Except, do I really want to drive around Upstate with an image of the formerly-known-as Tappan Zee Bridge? Not really. It’s technically not in New York City, but let’s face it, most people associate it with getting there.
I’m trying really hard not to be unncessarily snarky in this post, but… my god.
There’s four different fonts used here! Plus, how many people use a license plate frame? The E Pluribus Unum and the top edge of New York is gonna be covered. The biggest problem I have with this license plate is that it’s too complicated. This one is the most unncessarily complicated of them all.
Admittedly, if I was forced to chose one of the five in this lineup (and, apparently I will be), it’d be this one. I don’t like it, but I don’t hate it as much as the other four.
The Statue of Liberty shows up again, but it’s so small I’m not sure it will ever be recognizable on a license plate. That’s not to say I’m pleased about that, because I don’t feel a need to hide Lady Liberty if she’s gonna be on the plate. But, making it smaller means it probably won’t even be noticed on a plate, so why have it at all?
Because it’s small though, there’s room to fit some other imagery. Taking up some of that additional space is now a New York City skyline, but also a little waterfall and a tree line graphic. I presume that someone felt bad that all the others were so New York City that they should throw in an Upstate icon somewhere. Like, ya know, down there in the corner real small.
NOBODY PUTS UPSTATE IN THE CORNER!
There’s only two colors now, which I like a lot more, but we’re back to multiple fonts. The whole thing just feels like it’s too much in a small space all crammed in. In some tattoo shops, they call this “trying to fit 50 pounds of crap into a 5 pound bag”.
New York and License Plates
So will I ever be happy? Probably not. But, that’s only because my concept for a license plate would never be a reality.
The fact of the matter is, it will be impossible for any single plate to please everyone. I get that. We’ll never truly agree on anything across the board. For instance, someone thought each of those designs above was a good idea, or they wouldn’t exist. (I’ve been wondering if these were five finalists and there were others that didn’t make the cut!)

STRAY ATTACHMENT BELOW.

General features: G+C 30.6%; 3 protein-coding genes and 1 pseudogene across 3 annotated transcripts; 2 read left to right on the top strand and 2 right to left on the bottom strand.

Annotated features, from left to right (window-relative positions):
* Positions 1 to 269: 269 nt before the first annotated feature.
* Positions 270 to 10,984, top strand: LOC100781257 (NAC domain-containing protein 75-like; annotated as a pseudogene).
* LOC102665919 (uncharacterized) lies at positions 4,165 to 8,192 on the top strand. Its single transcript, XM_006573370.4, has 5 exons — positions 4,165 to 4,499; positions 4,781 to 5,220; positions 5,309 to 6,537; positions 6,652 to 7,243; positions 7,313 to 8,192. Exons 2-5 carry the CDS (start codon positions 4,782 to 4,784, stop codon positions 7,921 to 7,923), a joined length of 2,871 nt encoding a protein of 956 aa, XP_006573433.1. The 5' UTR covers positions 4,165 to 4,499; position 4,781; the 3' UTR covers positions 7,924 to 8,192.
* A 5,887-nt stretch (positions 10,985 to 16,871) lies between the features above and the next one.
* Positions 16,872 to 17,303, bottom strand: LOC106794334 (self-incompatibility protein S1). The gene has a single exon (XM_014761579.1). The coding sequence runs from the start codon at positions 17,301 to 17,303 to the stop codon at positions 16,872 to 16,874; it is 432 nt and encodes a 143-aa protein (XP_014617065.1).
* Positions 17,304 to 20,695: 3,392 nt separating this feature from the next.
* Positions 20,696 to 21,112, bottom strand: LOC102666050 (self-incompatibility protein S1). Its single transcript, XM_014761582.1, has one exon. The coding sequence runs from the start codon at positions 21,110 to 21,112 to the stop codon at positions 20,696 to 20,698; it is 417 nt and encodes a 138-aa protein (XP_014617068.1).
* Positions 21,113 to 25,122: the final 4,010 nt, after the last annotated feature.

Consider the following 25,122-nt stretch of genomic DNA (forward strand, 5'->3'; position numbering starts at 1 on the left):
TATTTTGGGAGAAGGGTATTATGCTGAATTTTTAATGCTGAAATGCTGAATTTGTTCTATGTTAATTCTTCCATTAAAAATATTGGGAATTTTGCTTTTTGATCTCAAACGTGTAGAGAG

We know there’s somewhat of a cultural division between Upstate and New York City, and there’s no sense in throwing coal on those fires by using imagery from one or the other. Especially because there are wwaayyy more cars registered in the rest of the state than in New York City. According to this document from the NYS DMV, there are 8,957,301 million registered cars in New York State outside of New York City. Within in the city, there’s only 2,189,374.
Instead, why not take away any iconography that represents anything in particular?
It’s a license plate.
It needs to function as a way to deliver numbers and letters. That’s all it has to do. Kinda of like European license plates. Straight and to the point with numbers and letters. Even this European style plate is dressed up a bit and still isn’t obnoxious.
My New York License Plate Concept
So if you’re sick of me complaining and wish I would just get on with it already, here ya go!
My concept for a license plate would simply be numbers and letters, and I guess mention the state if you want.
This gets the job done and allows people to read the numbers, it isn’t complicated, and it isn’t unnecessarily flashy and graphic loaded. It’s simple, clean and straightforward and represents everyone in the state equally.
Most importantly, there’s no need for a committee of people to spend time using taxpayer money to sit around a table and pay graphic designers an outrageous sum of money. Let the government folks spend time on something else other than license plates and keep everything simple.
This will look good on a white car, or a gold car, or a black car. It will be timeless so we don’t have to keep updating it every few years. It will take seconds to create and there’s no need to use valuable government resources attempting to a design and roll out something new. The only time you’ll have to buy a new one is if yours is wrecked or you want new numbers.
Or, if they start to peel, of course.
Chris Clemens is the Founder/Publisher of Exploring Upstate. From his hometown in Rochester, he spends as much time as possible connecting with the history, culture, and places that make Upstate New York a land of discovery. Follow him on Twitter at @cpclemens